Carmakers, suppliers launch open mobility blockchain initiative
The goal is broadly defined and ambitious, the list of participants is impressive: With MOBI, the automotive and mobility industry plans to explore the blockchain technology for use in a new digital mobility ecosystem that could make transportation safer, more affordable, and more widely accessible. On board are carmakers, tier ones suppliers, technology companies and others. The list includes automotive OEMs BMW, Ford, General Motors, and Renault; from the supplier side, ZF already has announced its accession; Bosch is said to be very interested. On the MOBI passenger list one can find also consulting company Accenture, IT services and technology vendor IBM as well as a very long list of lesser-known names such as Crypto Valles Association, Ride Austin, or Xain. The full list can be accessed at the MOBI website.
The bockchain technology operates by distributing information to a network of independent computers and ensuring that transactions are secure and data privacy, ownership rights, and integrity are protected. Working in a consortium allows MOBI and partners to create transparency and trust among users, reduce risk of fraud, and reduce frictions and transaction costs in mobility, such as fees or surcharges applied by third-parties.
Chris Ballinger, former Chief Financial Officer and Director of Mobility Services at Toyota Research Institute, is joining MOBI as Chairman and CEO to coordinate the initiative and use blockchain to create an open platform where users, owners, mobility service companies, and infrastructure providers can better control and monetize their assets, including their data.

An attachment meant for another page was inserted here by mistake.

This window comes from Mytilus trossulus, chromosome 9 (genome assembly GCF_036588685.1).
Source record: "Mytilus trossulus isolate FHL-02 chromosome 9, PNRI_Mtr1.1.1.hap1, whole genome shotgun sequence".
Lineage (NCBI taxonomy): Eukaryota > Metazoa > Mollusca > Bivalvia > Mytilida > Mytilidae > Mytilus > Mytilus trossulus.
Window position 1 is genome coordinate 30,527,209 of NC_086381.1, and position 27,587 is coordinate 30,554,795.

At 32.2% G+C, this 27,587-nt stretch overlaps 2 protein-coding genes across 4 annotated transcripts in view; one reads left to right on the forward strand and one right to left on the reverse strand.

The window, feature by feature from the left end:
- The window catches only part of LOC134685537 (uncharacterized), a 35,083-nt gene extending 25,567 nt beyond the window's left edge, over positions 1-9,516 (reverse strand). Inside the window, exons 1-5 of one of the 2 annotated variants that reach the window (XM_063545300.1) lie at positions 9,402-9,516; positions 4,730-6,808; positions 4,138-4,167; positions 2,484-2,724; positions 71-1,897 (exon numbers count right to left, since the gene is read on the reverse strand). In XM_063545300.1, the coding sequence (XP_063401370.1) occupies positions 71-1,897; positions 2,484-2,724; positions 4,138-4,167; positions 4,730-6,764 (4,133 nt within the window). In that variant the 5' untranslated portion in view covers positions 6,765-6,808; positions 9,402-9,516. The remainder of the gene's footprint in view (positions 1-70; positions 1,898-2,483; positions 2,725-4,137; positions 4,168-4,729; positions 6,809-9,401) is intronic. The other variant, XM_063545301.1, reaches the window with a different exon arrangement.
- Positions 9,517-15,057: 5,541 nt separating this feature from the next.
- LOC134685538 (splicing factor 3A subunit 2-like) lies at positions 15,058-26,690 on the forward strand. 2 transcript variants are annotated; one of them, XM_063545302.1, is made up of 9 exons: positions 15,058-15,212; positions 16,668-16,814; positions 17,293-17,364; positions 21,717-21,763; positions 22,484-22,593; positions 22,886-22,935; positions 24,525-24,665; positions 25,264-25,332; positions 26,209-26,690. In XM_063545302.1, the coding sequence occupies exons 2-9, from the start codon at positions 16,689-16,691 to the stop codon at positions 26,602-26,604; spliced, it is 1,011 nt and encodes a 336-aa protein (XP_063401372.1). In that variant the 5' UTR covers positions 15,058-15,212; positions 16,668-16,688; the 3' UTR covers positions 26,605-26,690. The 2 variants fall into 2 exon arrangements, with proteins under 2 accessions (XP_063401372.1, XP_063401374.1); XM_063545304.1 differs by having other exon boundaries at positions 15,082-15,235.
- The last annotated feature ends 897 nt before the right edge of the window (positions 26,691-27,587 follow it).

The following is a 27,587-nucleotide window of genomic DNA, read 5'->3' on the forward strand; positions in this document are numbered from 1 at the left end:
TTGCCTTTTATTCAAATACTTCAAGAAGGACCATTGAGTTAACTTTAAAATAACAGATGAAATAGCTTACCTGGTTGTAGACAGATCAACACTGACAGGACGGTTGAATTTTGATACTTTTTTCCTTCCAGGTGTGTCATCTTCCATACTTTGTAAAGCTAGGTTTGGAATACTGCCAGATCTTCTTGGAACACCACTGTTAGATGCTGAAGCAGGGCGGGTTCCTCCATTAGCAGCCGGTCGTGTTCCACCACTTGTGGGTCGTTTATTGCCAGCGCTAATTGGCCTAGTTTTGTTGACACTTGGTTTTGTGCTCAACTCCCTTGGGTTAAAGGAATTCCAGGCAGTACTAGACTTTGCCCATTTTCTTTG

The range of applications for blockchain in the automotive industry and the emerging mobility industry. Examples are applications to ensure a vehicle’s identity and history, and tracking of related data. At least as relevant is probably a second field of applications: By using the blockchain technology to supply chain tracking, carmakers and associated members of the supply chain could increase the efficiency of this supply chain ensure that no counterfeit components come into circulation. Another field of application is the distribution from data generated in the cars (including autonomous vehicles), a field that many observers believe could become a gold mine. Further applications could be created in the areas of car sharing and ride hailing as well as in usage-based mobility pricing for vehicles, energy, congestion, pollution and many more.
ZF was one of the first Tier 1 suppliers to develop a blockchain-based mobility application. The Group’s Car eWallet technology allows vehicles to interact with other machines for technical services and pay for traffic-related services such as parking, tolls or loading charges independently. Such a system is particularly important because more and more highly automated or autonomous vehicles are coming onto the market.
Through an open-source approach to blockchain software tools and standards, the consortium hopes to stimulate more rapid and scalable adoption of the technology by other companies developing autonomous vehicle and mobility services. The consortium’s approach to ecosystem development is open and inclusive, inviting stakeholders from across the entire mobility value chain and helps to establish a “minimum viable network”. This includes Automakers, public transportation, toll road providers, other forms of transportation, technology firms, blockchain firms, academic institutions, startup innovators, and regulatory bodies across the globe – all designed to further the MOBI’s mission.
“We believe blockchain will transform the way people and businesses interact, creating new opportunities in mobility. We look forward to working together with our industry colleagues as part of MOBI to set the standards for the mobility ecosystem of tomorrow,” commended Rich Strader, Vice President Mobility Product Solutions at Ford Motor Corp.